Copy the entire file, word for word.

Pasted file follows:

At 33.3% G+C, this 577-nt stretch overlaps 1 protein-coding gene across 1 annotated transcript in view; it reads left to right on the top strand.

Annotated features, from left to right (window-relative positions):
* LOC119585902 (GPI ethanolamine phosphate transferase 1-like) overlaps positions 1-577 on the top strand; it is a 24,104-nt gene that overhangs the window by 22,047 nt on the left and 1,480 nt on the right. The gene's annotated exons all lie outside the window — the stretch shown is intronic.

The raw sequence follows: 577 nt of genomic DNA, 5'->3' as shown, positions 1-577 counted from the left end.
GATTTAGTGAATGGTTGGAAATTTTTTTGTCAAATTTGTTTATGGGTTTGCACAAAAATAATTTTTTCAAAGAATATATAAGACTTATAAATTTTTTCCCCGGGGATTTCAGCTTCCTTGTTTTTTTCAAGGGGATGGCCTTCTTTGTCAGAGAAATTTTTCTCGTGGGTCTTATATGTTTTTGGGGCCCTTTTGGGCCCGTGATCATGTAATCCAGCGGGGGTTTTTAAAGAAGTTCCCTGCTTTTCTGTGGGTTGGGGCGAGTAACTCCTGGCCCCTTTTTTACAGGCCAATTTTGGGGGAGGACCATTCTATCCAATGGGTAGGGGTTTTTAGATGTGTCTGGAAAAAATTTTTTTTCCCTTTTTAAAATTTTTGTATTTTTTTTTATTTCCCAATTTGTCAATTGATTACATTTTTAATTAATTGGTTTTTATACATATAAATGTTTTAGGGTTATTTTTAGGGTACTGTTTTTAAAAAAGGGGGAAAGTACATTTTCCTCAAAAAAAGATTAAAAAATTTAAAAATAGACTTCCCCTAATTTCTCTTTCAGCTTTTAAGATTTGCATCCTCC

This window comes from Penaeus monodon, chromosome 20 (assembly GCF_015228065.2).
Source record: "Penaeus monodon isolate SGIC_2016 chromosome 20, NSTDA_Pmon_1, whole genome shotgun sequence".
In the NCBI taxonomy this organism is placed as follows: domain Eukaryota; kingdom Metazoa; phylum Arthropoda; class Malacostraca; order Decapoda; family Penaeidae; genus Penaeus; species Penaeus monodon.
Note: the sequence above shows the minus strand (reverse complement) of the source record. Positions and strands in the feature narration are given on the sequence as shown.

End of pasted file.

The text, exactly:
At 33.3% G+C, this 577-nt stretch overlaps 1 protein-coding gene across 1 annotated transcript in view; it reads left to right on the top strand.

Annotated features, from left to right (window-relative positions):
* LOC119585902 (GPI ethanolamine phosphate transferase 1-like) overlaps positions 1-577 on the top strand; it is a 24,104-nt gene that overhangs the window by 22,047 nt on the left and 1,480 nt on the right. The gene's annotated exons all lie outside the window — the stretch shown is intronic.

The raw sequence follows: 577 nt of genomic DNA, 5'->3' as shown, positions 1-577 counted from the left end.
GATTTAGTGAATGGTTGGAAATTTTTTTGTCAAATTTGTTTATGGGTTTGCACAAAAATAATTTTTTCAAAGAATATATAAGACTTATAAATTTTTTCCCCGGGGATTTCAGCTTCCTTGTTTTTTTCAAGGGGATGGCCTTCTTTGTCAGAGAAATTTTTCTCGTGGGTCTTATATGTTTTTGGGGCCCTTTTGGGCCCGTGATCATGTAATCCAGCGGGGGTTTTTAAAGAAGTTCCCTGCTTTTCTGTGGGTTGGGGCGAGTAACTCCTGGCCCCTTTTTTACAGGCCAATTTTGGGGGAGGACCATTCTATCCAATGGGTAGGGGTTTTTAGATGTGTCTGGAAAAAATTTTTTTTCCCTTTTTAAAATTTTTGTATTTTTTTTTATTTCCCAATTTGTCAATTGATTACATTTTTAATTAATTGGTTTTTATACATATAAATGTTTTAGGGTTATTTTTAGGGTACTGTTTTTAAAAAAGGGGGAAAGTACATTTTCCTCAAAAAAAGATTAAAAAATTTAAAAATAGACTTCCCCTAATTTCTCTTTCAGCTTTTAAGATTTGCATCCTCC

This window comes from Penaeus monodon, chromosome 20 (assembly GCF_015228065.2).
Source record: "Penaeus monodon isolate SGIC_2016 chromosome 20, NSTDA_Pmon_1, whole genome shotgun sequence".
In the NCBI taxonomy this organism is placed as follows: domain Eukaryota; kingdom Metazoa; phylum Arthropoda; class Malacostraca; order Decapoda; family Penaeidae; genus Penaeus; species Penaeus monodon.
Note: the sequence above shows the minus strand (reverse complement) of the source record. Positions and strands in the feature narration are given on the sequence as shown.